Impacted by this are staffing and training.  This newly connected hardware can only thrive if it’s accompanied by equally innovative software.  An emphasis on hiring and training people who can communicate this vision to suppliers and customers will become a challenge for many employers.

Maybe this sounds like your company, or maybe it doesn’t.

But even if you feel somewhat sheltered from this shift, you’re probably not.  The people proficient in the principal technologies that power the web today, and that will tomorrow, are in high demand.  “iOS”, “Android”, “HTML 5” and “Mobile App” represent 4 of the top 5 growth positions on Indeed.com.

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The Internet of Things is a paradigm shift that’s creating new opportunities for some businesses and dictating obligations for others.  Needed will be the talent to help make devices more intelligent and the way we interact with them more integrated.

Learn more (from Meshworking by TMP Worldwide):

Follow the topic: http://mashable.com/category/internet-of-things/

Wikipedia: http://en.wikipedia.org/wiki/Internet_of_Things

Infographic: http://visual.ly/internet-things-0

Article: http://allthingsd.com/20130114/internet-of-things-hype-or-reality/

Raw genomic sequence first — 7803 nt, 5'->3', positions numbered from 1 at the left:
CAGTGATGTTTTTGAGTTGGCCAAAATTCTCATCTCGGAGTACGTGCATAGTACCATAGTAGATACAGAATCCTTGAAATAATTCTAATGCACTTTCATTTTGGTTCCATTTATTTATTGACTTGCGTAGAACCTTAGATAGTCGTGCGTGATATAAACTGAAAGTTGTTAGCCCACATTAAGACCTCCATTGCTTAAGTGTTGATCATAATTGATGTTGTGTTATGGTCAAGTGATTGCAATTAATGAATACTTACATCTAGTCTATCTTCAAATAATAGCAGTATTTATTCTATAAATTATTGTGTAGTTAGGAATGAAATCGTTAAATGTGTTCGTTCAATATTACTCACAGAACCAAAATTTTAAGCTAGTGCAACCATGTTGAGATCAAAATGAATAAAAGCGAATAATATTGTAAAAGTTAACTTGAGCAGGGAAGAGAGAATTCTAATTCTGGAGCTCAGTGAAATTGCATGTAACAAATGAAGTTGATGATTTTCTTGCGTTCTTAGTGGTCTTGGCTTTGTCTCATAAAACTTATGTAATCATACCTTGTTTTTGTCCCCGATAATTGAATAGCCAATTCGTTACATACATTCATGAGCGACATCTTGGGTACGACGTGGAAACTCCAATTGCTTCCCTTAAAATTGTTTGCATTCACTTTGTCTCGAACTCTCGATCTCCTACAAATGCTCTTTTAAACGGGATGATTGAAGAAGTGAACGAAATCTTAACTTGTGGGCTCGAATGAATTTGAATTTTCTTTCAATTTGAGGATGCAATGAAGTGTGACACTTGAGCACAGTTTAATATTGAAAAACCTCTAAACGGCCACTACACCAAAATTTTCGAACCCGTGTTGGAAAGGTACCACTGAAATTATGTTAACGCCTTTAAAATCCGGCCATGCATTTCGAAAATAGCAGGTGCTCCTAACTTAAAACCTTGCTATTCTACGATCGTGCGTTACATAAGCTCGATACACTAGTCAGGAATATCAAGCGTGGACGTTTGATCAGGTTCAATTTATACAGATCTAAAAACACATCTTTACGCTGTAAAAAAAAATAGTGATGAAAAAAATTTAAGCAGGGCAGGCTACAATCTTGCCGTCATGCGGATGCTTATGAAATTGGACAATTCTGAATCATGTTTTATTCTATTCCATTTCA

Nest Learning Thermostat: http://nest.com

toddAbout the Author: As Vice President, Product Innovation Todd Maycunich co-manages TMP Labs — an internal design and product think tank comprised of a diverse group of the agencies most forward looking thinkers and rounded out with a dedicated development team designed to help bring ideas from TMP labs to our clients to help them innovate within and grow their organization.

Prior to that Todd oversaw the Media and Analytics teams, helping to ensure our clients were reaching candidates effectively and efficiently and that we were measuring their results comprehensively, making the data actionable and the digital media strategy informed.

Todd started his career with TMP in July of 2006 as the Campaign Management Product Manager, responsible for product development, marketing, and vendor relationships. Additional responsibilities include developing cross-product integration strategies, as well as helping to define the overall product roadmap.

In 2007, Todd took on the role of Director of Platform Development, overseeing the development and deployment of TMP’s new Pathways platform – an innovative distribution and marketing vehicle for jobs, active and passive candidate mining, and employer brand.

Prior to TMP, Todd spent six years with Aon Corporation, leading various roles including, database management, email marketing, search engine marketing, and most recently as a web designer/developer having built and maintained 20 production websites.

Follow Todd on Twitter @tmaycunich or connect with him on LinkedIn.